Back in the day, dial-up and house phones required an Ethernet Cable or “Hard Line Jack” (Reference taken from the film “The Matrix”) in order to connect to the Web. That is this connector cable’s primary objective is to connect to thee Internet with different Megabytes per second ratios. There are different types as well that have been given the name Cat. Here are some examples.
Cat 3 – used for voice cabling and 10Mb Ethernet
Cat 5 – used for 10/100Mb Ethernet and works for voice as well
Cat 5E – Enhanced Cat 5 cabling that helps to prevent cross-talk, works for 10/100Mb and 1000Mb (or Gigabit Ethernet)
Cat 6 – Like Cat 5E but with larger gauge wires, works for 10/100/1000Mb. This cable is better than Cat 5e for Gigabit Ethernet.
Cat 7 – Also called Class F, this is fully-shielded cabling and supports up to 600Mhz. This is a relatively new type of cabling and isn’t used much.
(Cat Data acquired from http://www.petri.co.il/csc_the_basics_of_ethernet_cabling.htm#)
This is what Ethernet looks like.
AUDIO JACKS (iPods, Headphone Jacks, Input/Output)
This particular cable is very simply understood and recognizable, but can often require some explanation. The headphone jack is a simplistic cable that is very similar to the A/V or RCA cable, but only connects your music output device, to speakers, or a listening device. There are other uses, but we can talk about those later. Here is a breakdown.
FIREWIRE CABLE (Upgraded Transferring)
The Firewire is a standard name for these cables we will be talking about next, but there are also other terms such as the Sony i.Link or the IEEE 1394. These cords were originally created by Apple of course, and became the standard for improved transferring along with many different options as well. Digital Devices need to transfer information, usually audio/visual data from device to computer or device to device and Firewire is the way to go. The latest version of Firewire or IEEE 1394 runs at around 800 Mbps and can connect up to 63 devices. There are many details to the Firewire world and how it connects to Media logging and capturing in Final Cut/Adobe Premiere Pro and other film editing software, but for now I will just introduce you to the idea of these cables. These cables are ranked on a Pin scale as well–for example: 4 PIN, 6 PIN, 8 PIN, etc (and they go from one pin scale to another as well, Example: 4 to 6 PIN, or 6-8 PIN.) Here are some photos of these cables.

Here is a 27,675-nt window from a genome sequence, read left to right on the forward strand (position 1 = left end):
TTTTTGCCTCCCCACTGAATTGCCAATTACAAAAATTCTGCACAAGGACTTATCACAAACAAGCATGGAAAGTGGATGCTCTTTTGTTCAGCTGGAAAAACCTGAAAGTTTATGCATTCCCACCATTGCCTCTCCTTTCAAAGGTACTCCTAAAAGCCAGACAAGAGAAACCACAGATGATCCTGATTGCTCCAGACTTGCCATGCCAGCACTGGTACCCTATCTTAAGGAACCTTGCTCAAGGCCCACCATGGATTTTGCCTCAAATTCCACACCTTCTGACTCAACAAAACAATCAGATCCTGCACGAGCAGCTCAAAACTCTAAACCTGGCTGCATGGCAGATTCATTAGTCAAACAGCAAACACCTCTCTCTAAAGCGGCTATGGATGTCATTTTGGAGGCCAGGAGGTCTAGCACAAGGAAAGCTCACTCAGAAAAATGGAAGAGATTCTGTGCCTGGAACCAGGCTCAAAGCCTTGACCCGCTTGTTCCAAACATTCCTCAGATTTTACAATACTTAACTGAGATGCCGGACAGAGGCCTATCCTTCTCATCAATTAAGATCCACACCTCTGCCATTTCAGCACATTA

RCA CABLES (A/V Cables)
Last but not least are these fun guys that are hidden behind your TV screen. Designed in the early 1940s, Radio Corporation of America devised a cable used for splitting a signal into Audio, Video, and Inputs and Outputs. They are most recognizable as the Red, Yellow and White Cords that plug in to the back of your TV and stream information from a Device, such as a DVD player, etc. Here is what they look like.
Hitachi, Panasonic, Philips, Sony, Thomson (RCA), Toshiba, and Silicon Image all came together to find a common place and develop a connectivity standard and thus the HDMI cable was born. As time progressed, over 800 companies adopted the connection option. This single cable transfers both audio and video in supremely high quality from input to output devices. HDMI is a two way platform that can allow information to be transferred both ways and can allow users to talk, exchange editable files and much more in great quality. And all information that is transferred is uncompressed raw data as well, which is a very nice touch and difficult to contain and move as smoothly as this standard transfer cable does. Check out what this beast of a cable looks like!
Overall, cables and all the different varieties of them out there are complicated to understand and with adapters and multiple functioned cables, understanding them and putting them to good use can be a daunting task. These are just a few of the main stream cables that are used on a daily basis and sometimes you don’t even know it. Hopefully this brief introduction to some of the major cables was helpful and makes more sense of that tangled mess of cords behind your computer, or tracking across the studio or living room floor. Don’t let the mess intimidate you. Master and control it and you will find cable control to be a very useful addition to your technical prowess.
If you have any questions, feel free to ask!
And if any of my information is wrong or needs altering, please let me know.
If you made it this far, then Thanks for reading this post and I will see you on the next one.